It sounds like I plucked this out of the “believe it or not” files, but I swear it's true — the entire state of Vermont has been declared an endangered place. No, this has nothing to do with fears of terrorists creeping across the border from Canada with weapons of mass destruction. No, it's not about another outbreak of SARS, or a new anthrax scare, or even global warming. Those sorts of things, presumably, Vermont can deal with.
So what is threatening Vermont so drastically that preservationists have declared the entire state an historic landmark?
In a word, Wal-Mart.
According to the National Trust for Historic Preservation, the threat of big-box retail development is “worse than ever, with Wal-Mart planning to saturate the state with seven new super-stores that are likely to spur additional development, sprawl, disinvestment in downtowns, the loss of locally-owned businesses, and the erosion of the state's unique sense of place.”
Vermont currently has four Wal-Mart stores, and the National Trust believes the retail giant plans to add several more, while expanding the size of the existing stores (Wal-Mart says it only has definite plans for one new store). The unique character of Vermont's small-town charm would be irreparably harmed, the argument goes, were Wal-Mart to expand its presence throughout the state.
In fact, this is the second time the state has appeared on the “most endangered” list. A similar scenario played out in 1993, when Vermont attempted — ultimately, unsuccessfully — to remain the only state without a Wal-Mart. Apparently, the addition of four Wal-Marts over the past decade hasn't irreparably damaged Vermont's unique character, but another three or four would be sufficiently catastrophic that the classic Vermont of old would disappear forever.
It's curious that, in a country still fighting off the effects of a long economic malaise, an entire state could be threatened by the prospects of an increase in commercial development. But I suspect that the impetus behind this PR stunt has little to do with the quality of small town life, and a lot to do with negative perceptions about Wal-Mart's supply chain practices.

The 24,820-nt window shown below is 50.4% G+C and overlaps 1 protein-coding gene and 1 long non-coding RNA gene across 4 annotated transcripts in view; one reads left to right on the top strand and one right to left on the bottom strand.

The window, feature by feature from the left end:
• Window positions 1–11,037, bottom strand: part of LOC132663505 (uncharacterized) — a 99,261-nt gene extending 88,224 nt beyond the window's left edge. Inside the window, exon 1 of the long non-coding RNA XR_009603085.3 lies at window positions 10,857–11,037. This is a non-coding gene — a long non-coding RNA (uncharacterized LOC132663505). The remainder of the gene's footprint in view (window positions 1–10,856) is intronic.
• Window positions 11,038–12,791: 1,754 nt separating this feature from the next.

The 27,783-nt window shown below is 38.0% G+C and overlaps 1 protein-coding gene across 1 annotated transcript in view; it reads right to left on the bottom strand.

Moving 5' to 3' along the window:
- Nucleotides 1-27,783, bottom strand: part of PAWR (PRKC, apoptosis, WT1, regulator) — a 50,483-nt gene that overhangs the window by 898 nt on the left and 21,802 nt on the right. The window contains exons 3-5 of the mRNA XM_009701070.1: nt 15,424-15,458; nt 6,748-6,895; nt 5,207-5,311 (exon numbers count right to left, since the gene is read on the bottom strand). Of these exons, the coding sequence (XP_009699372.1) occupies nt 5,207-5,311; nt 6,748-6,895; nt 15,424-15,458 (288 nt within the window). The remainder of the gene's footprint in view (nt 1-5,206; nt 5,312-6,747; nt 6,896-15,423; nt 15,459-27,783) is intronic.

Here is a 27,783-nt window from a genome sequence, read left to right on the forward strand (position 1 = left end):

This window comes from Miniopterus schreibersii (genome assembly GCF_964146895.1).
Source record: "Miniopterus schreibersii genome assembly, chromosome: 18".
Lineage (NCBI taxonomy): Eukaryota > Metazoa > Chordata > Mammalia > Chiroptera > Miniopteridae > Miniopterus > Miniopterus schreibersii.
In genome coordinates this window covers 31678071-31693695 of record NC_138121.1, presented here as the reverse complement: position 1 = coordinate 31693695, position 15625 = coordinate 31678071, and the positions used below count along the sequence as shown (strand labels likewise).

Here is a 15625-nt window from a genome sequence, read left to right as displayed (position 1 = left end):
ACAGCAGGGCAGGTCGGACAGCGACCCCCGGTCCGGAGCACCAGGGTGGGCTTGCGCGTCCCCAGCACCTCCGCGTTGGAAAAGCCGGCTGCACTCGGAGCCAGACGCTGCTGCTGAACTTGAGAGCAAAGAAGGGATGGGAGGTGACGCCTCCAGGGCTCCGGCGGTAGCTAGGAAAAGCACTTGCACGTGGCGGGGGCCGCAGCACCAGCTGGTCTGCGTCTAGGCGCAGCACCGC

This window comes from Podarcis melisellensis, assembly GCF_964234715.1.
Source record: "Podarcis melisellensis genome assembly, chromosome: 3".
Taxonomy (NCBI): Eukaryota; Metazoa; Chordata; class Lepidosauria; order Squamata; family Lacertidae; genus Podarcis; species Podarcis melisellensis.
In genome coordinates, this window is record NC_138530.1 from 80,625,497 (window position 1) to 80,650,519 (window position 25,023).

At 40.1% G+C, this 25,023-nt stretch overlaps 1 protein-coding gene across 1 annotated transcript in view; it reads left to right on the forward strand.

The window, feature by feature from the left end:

The key point on which the National Trust's argument hinges is the idea that Wal-Mart — all big-box retailers, really — are inherently bad for communities. So that leads to the obvious question: Who ultimately determines what's good and what's bad?
The Institute of Supply Management, an international trade organization focused on supply chain issues, has attempted in its own way to answer that question. ISM has identified what it calls the seven principles of supply social responsibility: community, diversity, environment, ethics, financial responsibility, human rights and safety. The organization surveyed more than 1,100 manufacturers and suppliers as to how socially responsible their companies are, based on the ISM's criteria (full details available at www.ism.ws/sr).
Not surprisingly, in this era of Sarbanes-Oxley, the highest score (88% of respondents) went to companies claiming to follow generally accepted financial standards and requirements. This would fall under the heading, “Believes first responsibility of a company is to its shareholders.”
Also scoring 88% was the statement that the company maintains a safe environment for its employees, which would fall under the heading, “Believes first responsibility of a company is to its employees.” More broadly, 83% say they abide by a formal set of principles and standards of ethical conduct.
But what about the local community, or more even broadly, the world community and human rights? Going by the ISM survey, those sorts of issues are pretty low on the priority list, suggesting that companies using offshore suppliers are outsourcing human rights responsibilities to those suppliers as well. For instance, only 13% of respondents require their suppliers to demonstrate a proactive human rights program, and only 26% are confident their companies regularly conduct supplier visits to ensure suppliers are not using sweatshop labor.
Wal-Mart is the largest employer in the world, so it's certainly a valid question to ask whether the retail giant is the “good neighbor” it claims to be, or if in fact it looks the other way too often when its suppliers are running sweatshops overseas. However, rather than getting caught up in the endless debate over whether Wal-Mart is “good” for communities, organizations like ISM are taking the high road by challenging all of us to examine the social responsibility — or lack thereof — of our own companies. And ISM is smart enough to recognize that weighing social responsibility depends largely on the context in which a company operates.
So, rather than asking if it's possible for Vermont to remain Vermont-like if more Wal-Marts start dotting the landscape, let's redirect the focus where it ought to be in a logistics industry publication and ask: Are big-box retailers responsible stewards of their supply chains? And how would you rate your own company in terms of social responsibility?